Tuesday, June 2, 2015

Digital instrument clusters and the road to autonomous driving

Guest post by Walter Sullivan, head of Innovation Lab, Silicon Valley, Elektrobit Automotive

Autonomous driving requires new user experience interfaces, always on connectivity, new system architectures and reliable security. In addition to these requirements, the real estate in the car is changing as we move towards autonomous driving, and the traditional display is being replaced by head up displays (HUD), digital instrument clusters, and other screens. The digital cluster is where automakers can blend traditional automotive status displays (such as odometer, speed, etc.) with safety features, entertainment, and navigation, providing a more personalized, safe, comfortable, and enjoyable driving experience.

For autonomous vehicles, the human-machine interface (HMI) will change with the level of autonomy. Until vehicles are fully autonomous, all the traditional functions of the in-car HMI must be covered and driver distraction needs to be minimized. As we progress through piloted drive towards full autonomy, additional functions are taking center stage in the instrument cluster: driver assistance (distance to vehicle in front, speed limit, optimized time to destination/fuel consumption, object detection, etc.).

The digital instrument cluster brings a number of benefits to the driver experience including:
  • Comfort: The more information that a driver has about the route, right before his or her eyes, the more comfortable the drive. Digital clusters that provide map data, not just routing guidance but information on the nearest gas station, traffic, upcoming toll roads, etc., give the most comfort by empowering the driver with the information needed to get to the destination quickly and safely.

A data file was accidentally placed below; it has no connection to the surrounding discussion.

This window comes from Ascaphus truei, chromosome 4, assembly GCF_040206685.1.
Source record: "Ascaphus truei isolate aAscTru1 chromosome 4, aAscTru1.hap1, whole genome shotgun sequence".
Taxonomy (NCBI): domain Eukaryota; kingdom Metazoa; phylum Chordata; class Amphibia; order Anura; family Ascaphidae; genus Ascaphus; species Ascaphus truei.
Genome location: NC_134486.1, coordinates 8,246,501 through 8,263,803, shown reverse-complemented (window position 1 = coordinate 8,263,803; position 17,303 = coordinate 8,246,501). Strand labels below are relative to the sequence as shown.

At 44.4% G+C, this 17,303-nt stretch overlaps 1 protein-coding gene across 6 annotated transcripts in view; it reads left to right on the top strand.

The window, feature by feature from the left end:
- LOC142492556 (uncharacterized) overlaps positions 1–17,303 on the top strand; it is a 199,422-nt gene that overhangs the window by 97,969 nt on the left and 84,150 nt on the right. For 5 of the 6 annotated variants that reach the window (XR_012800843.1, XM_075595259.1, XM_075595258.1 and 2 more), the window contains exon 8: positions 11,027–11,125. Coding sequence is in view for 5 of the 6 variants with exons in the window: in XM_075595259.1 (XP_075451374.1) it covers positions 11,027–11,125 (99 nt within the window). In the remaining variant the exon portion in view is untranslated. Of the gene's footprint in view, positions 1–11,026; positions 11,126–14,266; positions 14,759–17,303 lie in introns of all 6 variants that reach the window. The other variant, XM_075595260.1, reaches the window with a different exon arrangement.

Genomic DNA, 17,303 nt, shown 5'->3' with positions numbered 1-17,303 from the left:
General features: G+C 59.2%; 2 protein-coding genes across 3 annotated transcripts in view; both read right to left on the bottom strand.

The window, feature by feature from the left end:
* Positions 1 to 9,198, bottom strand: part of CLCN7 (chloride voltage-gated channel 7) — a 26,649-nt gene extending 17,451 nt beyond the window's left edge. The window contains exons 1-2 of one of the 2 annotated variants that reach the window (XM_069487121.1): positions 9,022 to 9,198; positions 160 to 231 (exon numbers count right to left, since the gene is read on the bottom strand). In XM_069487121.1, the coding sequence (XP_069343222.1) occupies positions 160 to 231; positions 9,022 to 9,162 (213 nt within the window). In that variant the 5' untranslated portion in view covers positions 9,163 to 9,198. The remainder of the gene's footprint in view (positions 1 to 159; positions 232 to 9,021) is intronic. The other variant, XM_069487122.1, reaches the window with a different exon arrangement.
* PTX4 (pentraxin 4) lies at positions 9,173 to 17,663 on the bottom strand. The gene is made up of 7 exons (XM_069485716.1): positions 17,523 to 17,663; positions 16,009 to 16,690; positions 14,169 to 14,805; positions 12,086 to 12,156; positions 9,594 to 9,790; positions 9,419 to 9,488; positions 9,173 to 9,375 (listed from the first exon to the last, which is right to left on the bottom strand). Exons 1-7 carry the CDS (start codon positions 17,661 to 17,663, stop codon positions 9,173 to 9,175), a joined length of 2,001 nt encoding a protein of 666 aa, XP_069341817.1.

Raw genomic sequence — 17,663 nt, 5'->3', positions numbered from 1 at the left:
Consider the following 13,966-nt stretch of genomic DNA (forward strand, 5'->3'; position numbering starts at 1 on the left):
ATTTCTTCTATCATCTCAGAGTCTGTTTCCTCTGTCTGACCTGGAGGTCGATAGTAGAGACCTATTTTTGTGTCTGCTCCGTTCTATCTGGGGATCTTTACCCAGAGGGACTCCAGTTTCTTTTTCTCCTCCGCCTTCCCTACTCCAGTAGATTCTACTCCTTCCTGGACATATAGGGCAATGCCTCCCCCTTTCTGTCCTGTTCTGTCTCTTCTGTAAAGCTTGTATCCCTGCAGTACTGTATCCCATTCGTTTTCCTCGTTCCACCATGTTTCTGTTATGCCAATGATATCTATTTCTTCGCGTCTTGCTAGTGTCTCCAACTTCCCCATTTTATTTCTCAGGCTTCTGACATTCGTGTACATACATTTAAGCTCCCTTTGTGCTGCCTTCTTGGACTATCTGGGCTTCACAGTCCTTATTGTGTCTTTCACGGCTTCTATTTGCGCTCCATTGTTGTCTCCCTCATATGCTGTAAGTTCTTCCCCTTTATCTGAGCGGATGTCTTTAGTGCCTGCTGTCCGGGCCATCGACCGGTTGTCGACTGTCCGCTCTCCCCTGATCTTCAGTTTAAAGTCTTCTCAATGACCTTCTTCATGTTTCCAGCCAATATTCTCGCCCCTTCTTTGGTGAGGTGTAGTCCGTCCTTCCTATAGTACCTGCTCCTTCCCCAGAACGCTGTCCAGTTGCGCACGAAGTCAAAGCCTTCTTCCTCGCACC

• Safety: Drivers benefit from cars that know what’s on the road ahead. Through electronic horizon-based features, clusters can display “predictive” driver-assistance information that delivers to the driver important messages regarding safety.
  • Entertainment: Consumers are looking for vehicles that allow them to transfer their digital lifestyle seamlessly into the driving experience. The cluster can enable such integration, allowing the driver to control a smartphone using the in-car system, stream music, make phone calls, and more.

As more software and technology enters the car and we move closer to the fully autonomous vehicle, the cluster will continue to be the main platform for HMI. Automakers are challenged to build the most user-friendly, personalized clusters they can, with today’s cars employing advanced visual controls that integrate 3D graphics and animation and even natural language voice control. Drivers will rely more heavily on the cluster to provide them information that ensures their safety and comfort during the ride.

Digital instrument cluster developed using EB technology, as shown in the QNX reference vehicle.

Curious about what this kind of technology looks like? Digital instrument clusters developed using Elektrobit (EB) Automotive software will be displayed at the QNX Software Systems (booth C92) during TU-Automotive Detroit, June 3-4. QNX will feature a demo cluster developed using EB GUIDE that integrates a simulated navigation route with EB street director, plus infotainment and car system data. You can also see EB technology in action in the QNX reference vehicle based on a Jeep Wrangler, in which EB street director and the award-winning EB Assist Electronic Horizon are both integrated in the digital cluster.

Walter Sullivan is head of Elektrobit (EB) Automotive’s newly established Silicon Valley Innovation Lab, responsible for developing and leading the company’s presence in Silicon Valley, as well as building and fostering strategic partnerships around the globe.

Visit Elektrobit here.

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